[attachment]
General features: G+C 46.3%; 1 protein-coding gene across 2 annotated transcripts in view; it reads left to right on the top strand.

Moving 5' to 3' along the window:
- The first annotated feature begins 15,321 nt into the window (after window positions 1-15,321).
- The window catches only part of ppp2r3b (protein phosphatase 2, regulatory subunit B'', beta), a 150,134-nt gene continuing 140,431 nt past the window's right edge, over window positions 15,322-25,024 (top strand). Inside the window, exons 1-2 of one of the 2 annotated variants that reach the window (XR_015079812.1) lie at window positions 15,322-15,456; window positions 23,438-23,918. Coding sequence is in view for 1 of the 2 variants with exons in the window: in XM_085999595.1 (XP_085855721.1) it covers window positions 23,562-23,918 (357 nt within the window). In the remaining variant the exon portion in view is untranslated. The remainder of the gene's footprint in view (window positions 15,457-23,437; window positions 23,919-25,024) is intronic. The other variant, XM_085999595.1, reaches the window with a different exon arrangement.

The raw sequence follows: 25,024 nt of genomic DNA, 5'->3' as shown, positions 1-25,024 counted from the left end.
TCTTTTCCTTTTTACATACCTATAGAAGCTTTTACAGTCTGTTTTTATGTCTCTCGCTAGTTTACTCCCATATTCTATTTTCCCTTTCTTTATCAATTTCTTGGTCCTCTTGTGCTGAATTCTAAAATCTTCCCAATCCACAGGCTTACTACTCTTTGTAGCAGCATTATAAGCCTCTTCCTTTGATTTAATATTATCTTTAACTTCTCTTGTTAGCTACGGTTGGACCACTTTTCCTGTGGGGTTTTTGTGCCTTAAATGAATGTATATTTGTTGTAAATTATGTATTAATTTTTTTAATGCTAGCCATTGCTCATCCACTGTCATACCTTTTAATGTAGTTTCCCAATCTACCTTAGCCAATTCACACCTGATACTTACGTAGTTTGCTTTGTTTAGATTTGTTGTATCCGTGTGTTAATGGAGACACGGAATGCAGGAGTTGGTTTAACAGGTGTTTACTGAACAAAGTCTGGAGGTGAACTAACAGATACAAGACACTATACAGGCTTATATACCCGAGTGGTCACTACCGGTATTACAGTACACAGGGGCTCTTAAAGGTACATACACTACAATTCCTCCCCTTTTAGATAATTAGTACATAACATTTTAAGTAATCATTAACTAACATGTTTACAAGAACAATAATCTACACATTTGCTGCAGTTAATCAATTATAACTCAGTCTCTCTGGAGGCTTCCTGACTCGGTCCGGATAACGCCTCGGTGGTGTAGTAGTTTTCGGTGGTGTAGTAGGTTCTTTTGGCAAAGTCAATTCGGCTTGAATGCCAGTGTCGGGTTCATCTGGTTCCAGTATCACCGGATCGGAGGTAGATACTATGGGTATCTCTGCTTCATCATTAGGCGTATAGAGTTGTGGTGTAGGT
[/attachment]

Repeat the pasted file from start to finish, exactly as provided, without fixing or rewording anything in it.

General features: G+C 46.3%; 1 protein-coding gene across 2 annotated transcripts in view; it reads left to right on the top strand.

Moving 5' to 3' along the window:
- The first annotated feature begins 15,321 nt into the window (after window positions 1-15,321).
- The window catches only part of ppp2r3b (protein phosphatase 2, regulatory subunit B'', beta), a 150,134-nt gene continuing 140,431 nt past the window's right edge, over window positions 15,322-25,024 (top strand). Inside the window, exons 1-2 of one of the 2 annotated variants that reach the window (XR_015079812.1) lie at window positions 15,322-15,456; window positions 23,438-23,918. Coding sequence is in view for 1 of the 2 variants with exons in the window: in XM_085999595.1 (XP_085855721.1) it covers window positions 23,562-23,918 (357 nt within the window). In the remaining variant the exon portion in view is untranslated. The remainder of the gene's footprint in view (window positions 15,457-23,437; window positions 23,919-25,024) is intronic. The other variant, XM_085999595.1, reaches the window with a different exon arrangement.

The raw sequence follows: 25,024 nt of genomic DNA, 5'->3' as shown, positions 1-25,024 counted from the left end.
TCTTTTCCTTTTTACATACCTATAGAAGCTTTTACAGTCTGTTTTTATGTCTCTCGCTAGTTTACTCCCATATTCTATTTTCCCTTTCTTTATCAATTTCTTGGTCCTCTTGTGCTGAATTCTAAAATCTTCCCAATCCACAGGCTTACTACTCTTTGTAGCAGCATTATAAGCCTCTTCCTTTGATTTAATATTATCTTTAACTTCTCTTGTTAGCTACGGTTGGACCACTTTTCCTGTGGGGTTTTTGTGCCTTAAATGAATGTATATTTGTTGTAAATTATGTATTAATTTTTTTAATGCTAGCCATTGCTCATCCACTGTCATACCTTTTAATGTAGTTTCCCAATCTACCTTAGCCAATTCACACCTGATACTTACGTAGTTTGCTTTGTTTAGATTTGTTGTATCCGTGTGTTAATGGAGACACGGAATGCAGGAGTTGGTTTAACAGGTGTTTACTGAACAAAGTCTGGAGGTGAACTAACAGATACAAGACACTATACAGGCTTATATACCCGAGTGGTCACTACCGGTATTACAGTACACAGGGGCTCTTAAAGGTACATACACTACAATTCCTCCCCTTTTAGATAATTAGTACATAACATTTTAAGTAATCATTAACTAACATGTTTACAAGAACAATAATCTACACATTTGCTGCAGTTAATCAATTATAACTCAGTCTCTCTGGAGGCTTCCTGACTCGGTCCGGATAACGCCTCGGTGGTGTAGTAGTTTTCGGTGGTGTAGTAGGTTCTTTTGGCAAAGTCAATTCGGCTTGAATGCCAGTGTCGGGTTCATCTGGTTCCAGTATCACCGGATCGGAGGTAGATACTATGGGTATCTCTGCTTCATCATTAGGCGTATAGAGTTGTGGTGTAGGT